John Mercer’s Obituary
There was nothing stuffy or formal about John Clarke Mercer, so his obituary won’t be either.
Here’s what you need to know about John; he was funny, kind, smart, a great co-worker, an amazing mentor, a proud member of this community, he loved everything from Jimi Hendrix to The Beatles, while being a Rockstar himself. He was a talented musician who had a band with his closest friends, “Static” even took the stage at Riverbend, and he’d never let you forget it. More than anything John was a devoted dad to Delaney and Madison who adore their father. He collapsed from a sudden cardiac event and fought to come back to his girls for six days, before he went to be with his mom, dad, and sister who preceded him.
John was born in Indiana to Walter and Diane in 1964. John, his parents, and his sister Beth moved to Seattle where John went to high school. John went to college at WASU, the Edward R Murrow School of Journalism. Guess that explains why he was such a good reporter, not just a great anchor. John’s first job as an anchor was at KOBI in Medford, Oregon. He would like you to know it’s pronounced OR-ih-gun, not or-EE-gone. John found his calling as an anchor in Medford, he had to run the prompter himself and read the words on the teleprompter all while hearing every word that was said in the control room through his ear piece. No wonder he became such an unflappable anchor. In Medford he covered everything from that infamous slow speed chase of a white Bronco in southern California to massive flooding, to the Oregon (if you just said it correctly in your head you made him smile) House of Mystery.
He then spent eight years as an anchor at KTVN in Reno, Nevada, he would like you to know it’s pronounced Nev-AD-uh not Nev-AH-da. John covered the floods of 1997, working for 48 hours straight, with only short naps on the floor of a conference room only to come home to find out the dog had gotten into the child proofed cupboard and strewn powdered sugar all over the house; the neighbors taking care of the dog weren’t able to clean up the mess. He regularly spent hours at the anchor desk covering the numerous wildfires. It was while in Nevada (if you just said it correctly in your head you made him smile) that the best thing in his life happened. On a late June afternoon, as yet another wildfire burned, the lights of his life came into this world. John was a devoted father from the moment his twin girls were born, playing his guitar to soothe them, doing anything to hear their sweet baby giggles, boy could he make them laugh, and that never changed in the 20, too short, years they had him.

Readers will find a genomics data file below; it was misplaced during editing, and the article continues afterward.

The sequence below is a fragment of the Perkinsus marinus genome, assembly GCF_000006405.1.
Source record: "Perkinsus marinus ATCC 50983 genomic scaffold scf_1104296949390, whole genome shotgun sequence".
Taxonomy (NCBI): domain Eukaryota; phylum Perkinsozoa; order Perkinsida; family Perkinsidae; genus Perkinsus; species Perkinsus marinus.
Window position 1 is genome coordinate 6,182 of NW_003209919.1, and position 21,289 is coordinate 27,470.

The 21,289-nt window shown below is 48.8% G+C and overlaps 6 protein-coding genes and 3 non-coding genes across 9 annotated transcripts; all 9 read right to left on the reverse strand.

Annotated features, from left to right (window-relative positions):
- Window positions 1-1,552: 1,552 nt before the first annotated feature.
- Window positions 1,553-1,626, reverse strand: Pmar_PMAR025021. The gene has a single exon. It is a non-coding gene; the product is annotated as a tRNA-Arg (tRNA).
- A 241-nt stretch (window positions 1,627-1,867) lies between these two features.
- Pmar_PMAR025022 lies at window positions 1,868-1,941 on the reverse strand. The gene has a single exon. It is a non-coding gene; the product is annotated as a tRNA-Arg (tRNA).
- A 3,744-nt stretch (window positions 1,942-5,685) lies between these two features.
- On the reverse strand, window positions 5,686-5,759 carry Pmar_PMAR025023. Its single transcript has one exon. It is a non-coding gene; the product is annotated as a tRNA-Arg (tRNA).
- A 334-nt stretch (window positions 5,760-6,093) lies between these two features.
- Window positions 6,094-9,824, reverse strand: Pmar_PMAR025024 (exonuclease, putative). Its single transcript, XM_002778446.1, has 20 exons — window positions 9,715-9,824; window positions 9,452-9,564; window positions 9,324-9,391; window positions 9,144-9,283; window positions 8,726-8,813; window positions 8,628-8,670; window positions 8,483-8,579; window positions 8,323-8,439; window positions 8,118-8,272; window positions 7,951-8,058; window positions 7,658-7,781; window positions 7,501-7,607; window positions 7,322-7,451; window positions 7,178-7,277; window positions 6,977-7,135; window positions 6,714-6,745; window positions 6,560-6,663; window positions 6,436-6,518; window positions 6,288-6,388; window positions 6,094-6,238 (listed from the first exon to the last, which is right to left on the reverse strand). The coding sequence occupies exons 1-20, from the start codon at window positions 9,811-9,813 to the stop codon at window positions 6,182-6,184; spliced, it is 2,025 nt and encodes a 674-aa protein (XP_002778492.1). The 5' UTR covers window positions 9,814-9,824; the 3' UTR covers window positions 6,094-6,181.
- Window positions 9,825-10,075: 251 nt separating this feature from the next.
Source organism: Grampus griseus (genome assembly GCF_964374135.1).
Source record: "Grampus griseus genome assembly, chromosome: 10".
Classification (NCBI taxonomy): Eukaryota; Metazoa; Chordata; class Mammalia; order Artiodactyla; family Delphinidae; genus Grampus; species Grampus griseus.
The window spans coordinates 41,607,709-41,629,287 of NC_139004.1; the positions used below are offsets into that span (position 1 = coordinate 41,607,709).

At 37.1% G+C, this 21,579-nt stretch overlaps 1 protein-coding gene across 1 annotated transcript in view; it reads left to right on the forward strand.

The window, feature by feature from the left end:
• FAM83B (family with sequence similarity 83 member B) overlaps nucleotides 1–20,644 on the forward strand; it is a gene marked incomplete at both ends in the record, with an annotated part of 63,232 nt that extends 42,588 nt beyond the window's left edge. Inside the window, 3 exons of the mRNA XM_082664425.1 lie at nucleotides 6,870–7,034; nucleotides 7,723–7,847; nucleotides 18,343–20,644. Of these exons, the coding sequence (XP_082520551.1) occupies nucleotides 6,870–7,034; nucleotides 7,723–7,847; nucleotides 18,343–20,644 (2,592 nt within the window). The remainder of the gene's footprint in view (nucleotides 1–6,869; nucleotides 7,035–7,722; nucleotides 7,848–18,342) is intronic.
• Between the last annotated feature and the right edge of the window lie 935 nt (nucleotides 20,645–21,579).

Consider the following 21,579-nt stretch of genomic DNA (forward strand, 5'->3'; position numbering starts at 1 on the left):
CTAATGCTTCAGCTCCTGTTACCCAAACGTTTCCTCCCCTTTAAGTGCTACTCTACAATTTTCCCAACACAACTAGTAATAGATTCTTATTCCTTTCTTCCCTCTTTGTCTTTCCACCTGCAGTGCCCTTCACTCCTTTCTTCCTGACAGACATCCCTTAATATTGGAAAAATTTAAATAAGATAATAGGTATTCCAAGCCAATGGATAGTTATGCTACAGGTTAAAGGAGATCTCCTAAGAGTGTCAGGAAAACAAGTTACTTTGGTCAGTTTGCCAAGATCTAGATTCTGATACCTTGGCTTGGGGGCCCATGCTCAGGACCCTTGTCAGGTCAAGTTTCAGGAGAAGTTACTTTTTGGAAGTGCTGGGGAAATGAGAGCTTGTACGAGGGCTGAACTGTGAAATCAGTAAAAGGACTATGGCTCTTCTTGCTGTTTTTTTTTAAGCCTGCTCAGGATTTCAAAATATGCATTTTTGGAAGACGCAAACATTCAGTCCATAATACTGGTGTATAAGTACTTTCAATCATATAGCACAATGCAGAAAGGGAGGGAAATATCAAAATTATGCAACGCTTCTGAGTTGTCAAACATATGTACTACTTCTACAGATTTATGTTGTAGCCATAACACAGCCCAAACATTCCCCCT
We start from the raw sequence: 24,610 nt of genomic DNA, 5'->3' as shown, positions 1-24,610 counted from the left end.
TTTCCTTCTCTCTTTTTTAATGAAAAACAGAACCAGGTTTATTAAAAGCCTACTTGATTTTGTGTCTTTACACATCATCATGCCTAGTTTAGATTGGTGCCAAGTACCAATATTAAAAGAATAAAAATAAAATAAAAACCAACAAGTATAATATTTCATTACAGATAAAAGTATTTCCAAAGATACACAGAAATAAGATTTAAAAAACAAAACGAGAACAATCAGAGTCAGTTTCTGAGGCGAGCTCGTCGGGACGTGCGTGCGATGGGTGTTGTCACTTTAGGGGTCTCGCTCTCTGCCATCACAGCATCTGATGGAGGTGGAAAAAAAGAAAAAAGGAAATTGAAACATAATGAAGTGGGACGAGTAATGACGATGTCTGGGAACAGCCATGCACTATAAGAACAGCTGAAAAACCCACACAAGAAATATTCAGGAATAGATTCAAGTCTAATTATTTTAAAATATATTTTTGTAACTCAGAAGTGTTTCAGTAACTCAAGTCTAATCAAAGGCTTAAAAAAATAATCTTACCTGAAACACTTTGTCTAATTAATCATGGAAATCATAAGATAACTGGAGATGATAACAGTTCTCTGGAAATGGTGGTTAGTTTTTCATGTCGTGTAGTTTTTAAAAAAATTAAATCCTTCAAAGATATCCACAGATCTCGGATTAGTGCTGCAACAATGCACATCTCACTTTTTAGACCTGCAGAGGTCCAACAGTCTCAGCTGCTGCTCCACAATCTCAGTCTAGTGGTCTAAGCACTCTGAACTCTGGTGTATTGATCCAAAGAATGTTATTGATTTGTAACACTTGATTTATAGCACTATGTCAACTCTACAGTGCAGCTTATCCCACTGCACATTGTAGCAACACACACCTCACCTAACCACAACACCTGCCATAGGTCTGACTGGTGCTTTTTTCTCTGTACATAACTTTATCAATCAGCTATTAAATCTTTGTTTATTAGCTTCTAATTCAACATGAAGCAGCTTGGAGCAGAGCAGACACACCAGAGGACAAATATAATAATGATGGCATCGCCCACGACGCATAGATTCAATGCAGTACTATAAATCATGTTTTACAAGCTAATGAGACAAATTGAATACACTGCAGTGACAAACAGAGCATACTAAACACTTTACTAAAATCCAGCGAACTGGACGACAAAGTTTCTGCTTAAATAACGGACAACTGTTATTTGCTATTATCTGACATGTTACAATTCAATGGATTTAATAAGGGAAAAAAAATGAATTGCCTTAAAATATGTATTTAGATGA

In 2003 John got a job offer from WDEF in Chattanooga, Tennessee, where he immediately fell in love with the lush green that reminded him of Seattle, without the constant rain, and the friendliness of the people in the Tennessee Valley. He wore a lot of hats at WDEF, he was an anchor, a producer, a trainer, a mentor, and most importantly a friend. He gave great advice with kindness and humor. Chattanooga was home and WDEF was his second family. He adopted his dog Reno from Pet Placement Center and rescued two cats who were lucky enough to wander to a house where two little girls who wanted a kitty lived, with their very sweet dad. He helped raise money for countless charities and was giving with his time because he loved nothing more than to make his community smile. John loved covering the education beat, in part because he had two daughters in school.
When the girls were in school John would come to have lunch with them, he was the dad who always came in to read to the class during library time. He came to every performance and kept so many of those little programs. In middle school he made sure their hair was curled for their first dance. When his girls went far away to college, to Loyola and Chapman Universities, he missed them terribly but was so incredibly proud of their confidence and the hard work that earned them the scholarships to make it possible. He called them every day, and would jokingly yell at them when they didn’t answer. Though John left much too soon in his life, and theirs, Delaney and Madison are grateful that they got to know him as not just their dad, but as their best friend.
John is still a devoted father, it took less than 24 hours after the girls asked him for a very specific sign, he sent it and in a way they could hold onto forever. Now that’s a dad.
Delaney and Madison hope to have a celebration at some point in the future. John would want everyone to come together and share stories, but he would want everyone to be able to come together safely. Thank you to everyone for the outpouring of support.
John, you are forever loved and will be forever missed.